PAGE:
The Federal Reserve looks poised to cut interest rates for a second time on Wednesday, Sept. 18, to help extend economic expansion in the face of global weakness, President Donald Trump’s trade war with China, and geopolitical risks such as the attacks on Saudi Arabia’s oil facilities, according to AP.

The modest rate cut the Fed announced in July—its first in more than a decade—left its benchmark short-term rate in a range of 2% to 2.25%. It also raised expectations that it would follow with up to three additional quarter-point rate cuts this year.

While the Fed is expected to cut the rate for second time in a decade, Fed Chairman Jerome Powell is not likely to send the message markets want to hear on future rate cuts plans.

“Economists said it’s unlikely the Fed forecast will include more than one more rate cut in its outlook for this year, presented on a chart, known as the “dot plot.” Many in the markets are looking for two more cuts this year,” CNBC reported.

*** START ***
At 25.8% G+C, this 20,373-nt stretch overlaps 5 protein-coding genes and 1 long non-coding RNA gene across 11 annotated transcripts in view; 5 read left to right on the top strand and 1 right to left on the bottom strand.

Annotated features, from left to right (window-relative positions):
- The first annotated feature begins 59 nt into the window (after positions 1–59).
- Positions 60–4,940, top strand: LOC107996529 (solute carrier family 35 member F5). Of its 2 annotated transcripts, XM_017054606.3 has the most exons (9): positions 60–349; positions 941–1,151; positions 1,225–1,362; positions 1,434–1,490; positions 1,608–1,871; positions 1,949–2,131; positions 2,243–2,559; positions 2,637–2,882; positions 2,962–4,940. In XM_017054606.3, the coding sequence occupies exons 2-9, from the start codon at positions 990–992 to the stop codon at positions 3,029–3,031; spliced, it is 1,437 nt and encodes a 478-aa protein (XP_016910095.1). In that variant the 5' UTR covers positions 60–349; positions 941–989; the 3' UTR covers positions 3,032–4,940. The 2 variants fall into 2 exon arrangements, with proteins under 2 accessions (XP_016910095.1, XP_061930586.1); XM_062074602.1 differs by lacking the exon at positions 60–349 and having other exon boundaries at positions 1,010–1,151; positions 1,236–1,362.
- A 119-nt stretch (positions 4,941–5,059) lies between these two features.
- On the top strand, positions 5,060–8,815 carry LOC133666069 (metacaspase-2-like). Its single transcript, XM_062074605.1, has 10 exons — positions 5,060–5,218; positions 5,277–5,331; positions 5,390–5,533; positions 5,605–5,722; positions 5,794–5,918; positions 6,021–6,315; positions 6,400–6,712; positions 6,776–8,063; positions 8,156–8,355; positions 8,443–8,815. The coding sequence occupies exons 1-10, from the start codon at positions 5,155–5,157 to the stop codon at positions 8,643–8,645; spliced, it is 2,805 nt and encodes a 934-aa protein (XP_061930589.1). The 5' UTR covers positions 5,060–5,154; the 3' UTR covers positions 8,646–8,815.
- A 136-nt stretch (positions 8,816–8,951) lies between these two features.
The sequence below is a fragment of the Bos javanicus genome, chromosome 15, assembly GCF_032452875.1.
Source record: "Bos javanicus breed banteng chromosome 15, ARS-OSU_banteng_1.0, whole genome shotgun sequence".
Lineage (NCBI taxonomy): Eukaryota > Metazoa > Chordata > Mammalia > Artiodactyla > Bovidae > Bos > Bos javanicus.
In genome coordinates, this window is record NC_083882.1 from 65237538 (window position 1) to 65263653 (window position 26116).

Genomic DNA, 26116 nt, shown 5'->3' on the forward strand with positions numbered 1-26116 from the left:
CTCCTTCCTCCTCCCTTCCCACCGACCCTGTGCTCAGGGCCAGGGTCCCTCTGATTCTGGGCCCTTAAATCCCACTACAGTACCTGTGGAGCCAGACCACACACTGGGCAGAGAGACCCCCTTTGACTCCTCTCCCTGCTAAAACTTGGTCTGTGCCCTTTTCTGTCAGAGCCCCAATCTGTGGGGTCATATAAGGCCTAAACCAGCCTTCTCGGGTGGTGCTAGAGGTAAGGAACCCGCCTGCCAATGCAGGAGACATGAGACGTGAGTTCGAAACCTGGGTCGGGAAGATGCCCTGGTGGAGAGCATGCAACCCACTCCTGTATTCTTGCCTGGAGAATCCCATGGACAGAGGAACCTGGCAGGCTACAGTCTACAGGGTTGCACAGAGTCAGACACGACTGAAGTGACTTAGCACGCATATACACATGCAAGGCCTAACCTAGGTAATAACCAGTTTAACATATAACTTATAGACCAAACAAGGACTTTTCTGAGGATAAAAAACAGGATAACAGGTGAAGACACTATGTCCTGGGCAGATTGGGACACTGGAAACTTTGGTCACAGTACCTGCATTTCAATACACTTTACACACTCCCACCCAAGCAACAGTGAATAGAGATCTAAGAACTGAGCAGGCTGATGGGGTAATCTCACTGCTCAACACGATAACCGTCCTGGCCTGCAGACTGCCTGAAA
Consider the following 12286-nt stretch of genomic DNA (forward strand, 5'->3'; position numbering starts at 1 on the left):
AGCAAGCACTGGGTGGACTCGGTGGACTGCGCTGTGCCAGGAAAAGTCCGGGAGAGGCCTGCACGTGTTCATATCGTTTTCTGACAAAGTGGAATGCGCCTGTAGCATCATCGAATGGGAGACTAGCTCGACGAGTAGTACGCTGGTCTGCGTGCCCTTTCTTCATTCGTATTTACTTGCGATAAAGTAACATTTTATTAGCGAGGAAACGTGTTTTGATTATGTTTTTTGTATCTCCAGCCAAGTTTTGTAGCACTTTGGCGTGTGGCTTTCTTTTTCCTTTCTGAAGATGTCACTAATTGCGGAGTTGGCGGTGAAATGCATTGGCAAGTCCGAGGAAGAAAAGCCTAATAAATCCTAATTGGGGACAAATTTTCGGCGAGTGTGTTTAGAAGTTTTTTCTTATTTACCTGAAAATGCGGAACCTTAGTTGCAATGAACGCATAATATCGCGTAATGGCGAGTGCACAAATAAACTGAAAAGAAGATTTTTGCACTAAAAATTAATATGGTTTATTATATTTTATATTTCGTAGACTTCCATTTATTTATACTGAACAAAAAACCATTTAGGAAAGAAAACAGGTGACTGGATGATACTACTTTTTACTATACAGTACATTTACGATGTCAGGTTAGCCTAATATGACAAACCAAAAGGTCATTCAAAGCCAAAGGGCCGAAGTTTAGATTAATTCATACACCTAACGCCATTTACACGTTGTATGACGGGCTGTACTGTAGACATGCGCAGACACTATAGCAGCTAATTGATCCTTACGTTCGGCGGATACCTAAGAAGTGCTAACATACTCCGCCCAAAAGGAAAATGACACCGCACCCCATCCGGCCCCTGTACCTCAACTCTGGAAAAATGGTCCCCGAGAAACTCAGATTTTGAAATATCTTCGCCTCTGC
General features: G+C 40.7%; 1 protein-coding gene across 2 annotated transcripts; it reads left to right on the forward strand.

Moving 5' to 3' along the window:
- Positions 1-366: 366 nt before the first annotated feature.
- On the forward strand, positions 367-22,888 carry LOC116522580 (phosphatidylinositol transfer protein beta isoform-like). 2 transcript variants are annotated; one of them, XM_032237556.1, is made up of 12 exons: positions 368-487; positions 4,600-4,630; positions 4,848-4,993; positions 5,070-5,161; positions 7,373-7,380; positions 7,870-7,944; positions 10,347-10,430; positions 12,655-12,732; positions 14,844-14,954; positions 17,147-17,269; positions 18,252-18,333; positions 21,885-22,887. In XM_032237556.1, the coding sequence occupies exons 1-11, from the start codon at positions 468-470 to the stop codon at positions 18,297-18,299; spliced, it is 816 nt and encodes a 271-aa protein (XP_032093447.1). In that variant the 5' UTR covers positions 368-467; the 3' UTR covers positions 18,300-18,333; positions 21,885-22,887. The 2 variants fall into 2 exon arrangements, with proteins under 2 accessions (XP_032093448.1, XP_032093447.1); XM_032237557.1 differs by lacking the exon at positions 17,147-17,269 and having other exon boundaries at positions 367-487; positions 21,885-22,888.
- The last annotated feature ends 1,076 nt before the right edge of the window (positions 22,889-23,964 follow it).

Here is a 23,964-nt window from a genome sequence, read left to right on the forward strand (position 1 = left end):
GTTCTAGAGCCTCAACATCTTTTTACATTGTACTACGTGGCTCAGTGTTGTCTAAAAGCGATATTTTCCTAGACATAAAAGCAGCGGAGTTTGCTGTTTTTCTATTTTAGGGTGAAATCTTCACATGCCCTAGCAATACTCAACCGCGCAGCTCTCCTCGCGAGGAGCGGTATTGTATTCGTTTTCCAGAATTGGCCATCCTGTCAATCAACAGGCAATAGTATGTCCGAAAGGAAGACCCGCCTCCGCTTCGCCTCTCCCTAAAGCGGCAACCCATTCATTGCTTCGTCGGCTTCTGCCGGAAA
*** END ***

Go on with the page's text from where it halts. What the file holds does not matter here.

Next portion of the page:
At a news conference Powell will hold Wednesday, he will likely be asked about the risks facing the economy, including the attacks on Saudi oil production facilities, which sent oil prices surging and could raise inflation expectations.

The Fed is also monitoring the global slowdown, especially in Europe, and Britain’s effort to leave the European Union. A disruptive Brexit could destabilize not just Europe but the U.S. economy.

U.S. inflation, which has long been dormant, has begun to show signs that it is reaching the Fed’s 2 percent target and might remain there. If the Fed’s policymakers conclude that inflation will sustain a faster pace, it might give them pause about cutting rates much further, AP reported. 

President Trump has repeatedly criticized the Fed for its policy on rates, urging the Fed to cut rates further to boost the economy. In his most recent tweet regarding the Fed on Sept. 12, the president blasted the Fed just “sits, and sits, and sits” in response to European Central Bank rates cut.

“European Central Bank, acting quickly, Cuts Rates 10 Basis Points. They are trying, and succeeding, in depreciating the Euro against the VERY strong Dollar, hurting U.S. exports…. And the Fed sits, and sits, and sits. They get paid to borrow money, while we are paying interest!” the president tweeted.

Includes reporting from The Associate Press

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